Step Out of Your Comfort Zone
Once meeting objectives are established, it’s time to create agendas that align with those micro-meeting objectives. As part of this process, be sure to factor in the short timeframe that will be available to discuss the key points. If the meeting will only be 20 minutes in duration, for example, come up with just three to four bullet points to discuss and then save any follow-up or less important issues for another time (via email or phone, for example). “Remember that you’re going to be working in small, collaborative groups,” says Muehlmeier, “which lends itself to having a short, concise agenda that everyone reviews in advance and contributes to.”
Ultimately, Muehlmeier says distributors can get the most out of their national meeting face-time by putting an effort into the pre-planning and preparation stage. “Don’t just expect to be able to put 15 minutes into pre-meeting preparation as you’re walking into the event,” says Muehlmeier. “Start now. Get out of your comfort zone and don’t just wing it. Get everyone vested early in the process and vet any issues or problems in advance. That way, when it comes time to get down to business, you’ll all be able to have a much more productive interaction.”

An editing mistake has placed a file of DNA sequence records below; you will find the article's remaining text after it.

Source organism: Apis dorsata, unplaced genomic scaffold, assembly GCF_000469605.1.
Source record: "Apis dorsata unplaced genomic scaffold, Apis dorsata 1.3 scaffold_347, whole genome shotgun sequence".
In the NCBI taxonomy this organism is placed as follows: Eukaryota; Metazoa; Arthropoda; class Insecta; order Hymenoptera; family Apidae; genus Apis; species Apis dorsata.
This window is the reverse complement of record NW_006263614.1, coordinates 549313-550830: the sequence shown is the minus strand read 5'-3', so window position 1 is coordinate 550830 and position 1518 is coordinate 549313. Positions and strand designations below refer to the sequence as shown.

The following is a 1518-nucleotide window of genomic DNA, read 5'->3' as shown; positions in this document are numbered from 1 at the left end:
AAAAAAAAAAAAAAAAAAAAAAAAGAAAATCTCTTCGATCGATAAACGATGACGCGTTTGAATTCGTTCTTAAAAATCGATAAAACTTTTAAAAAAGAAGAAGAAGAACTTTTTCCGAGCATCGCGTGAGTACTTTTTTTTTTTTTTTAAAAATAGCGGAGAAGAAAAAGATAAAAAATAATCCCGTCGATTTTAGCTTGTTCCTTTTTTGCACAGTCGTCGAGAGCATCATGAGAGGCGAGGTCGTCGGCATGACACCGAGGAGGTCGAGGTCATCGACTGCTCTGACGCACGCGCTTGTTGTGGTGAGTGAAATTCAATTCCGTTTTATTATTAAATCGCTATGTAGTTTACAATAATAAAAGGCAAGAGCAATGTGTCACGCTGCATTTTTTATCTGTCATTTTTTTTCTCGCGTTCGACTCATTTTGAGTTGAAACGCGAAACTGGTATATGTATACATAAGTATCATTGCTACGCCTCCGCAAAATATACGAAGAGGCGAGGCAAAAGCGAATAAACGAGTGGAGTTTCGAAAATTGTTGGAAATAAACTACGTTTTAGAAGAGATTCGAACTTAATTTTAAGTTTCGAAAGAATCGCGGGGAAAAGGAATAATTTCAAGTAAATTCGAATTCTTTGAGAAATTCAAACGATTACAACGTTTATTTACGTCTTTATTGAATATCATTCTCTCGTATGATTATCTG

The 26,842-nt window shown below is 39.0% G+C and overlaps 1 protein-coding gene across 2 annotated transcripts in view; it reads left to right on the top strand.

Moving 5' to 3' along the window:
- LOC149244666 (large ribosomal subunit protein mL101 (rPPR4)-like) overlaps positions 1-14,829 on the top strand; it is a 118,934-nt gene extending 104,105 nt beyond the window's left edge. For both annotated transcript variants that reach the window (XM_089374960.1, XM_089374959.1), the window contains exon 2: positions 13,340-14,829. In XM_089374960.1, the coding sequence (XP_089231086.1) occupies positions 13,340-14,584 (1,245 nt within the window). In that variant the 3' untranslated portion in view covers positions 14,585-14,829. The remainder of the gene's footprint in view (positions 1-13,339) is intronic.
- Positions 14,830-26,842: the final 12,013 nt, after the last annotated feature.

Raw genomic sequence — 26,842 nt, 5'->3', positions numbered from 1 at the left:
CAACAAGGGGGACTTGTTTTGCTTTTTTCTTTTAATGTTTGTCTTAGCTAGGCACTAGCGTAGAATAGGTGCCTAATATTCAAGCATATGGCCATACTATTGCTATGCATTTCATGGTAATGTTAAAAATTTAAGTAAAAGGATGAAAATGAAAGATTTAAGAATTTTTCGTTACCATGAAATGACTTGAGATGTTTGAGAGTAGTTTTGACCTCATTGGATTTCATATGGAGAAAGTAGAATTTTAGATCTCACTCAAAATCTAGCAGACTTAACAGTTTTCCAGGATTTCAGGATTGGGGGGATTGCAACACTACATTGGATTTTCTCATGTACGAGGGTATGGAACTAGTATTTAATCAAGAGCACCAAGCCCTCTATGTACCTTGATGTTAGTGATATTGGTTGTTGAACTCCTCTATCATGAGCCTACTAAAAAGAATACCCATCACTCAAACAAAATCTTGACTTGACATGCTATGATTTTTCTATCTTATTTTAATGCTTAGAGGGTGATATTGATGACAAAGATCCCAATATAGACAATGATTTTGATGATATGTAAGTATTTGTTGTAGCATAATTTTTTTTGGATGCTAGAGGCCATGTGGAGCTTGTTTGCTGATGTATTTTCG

Have You Filled These 6 Critical Meeting Roles?
According to Courtney Muehlmeier, these are the six most important roles that distributors should think about when setting up their B2B meetings: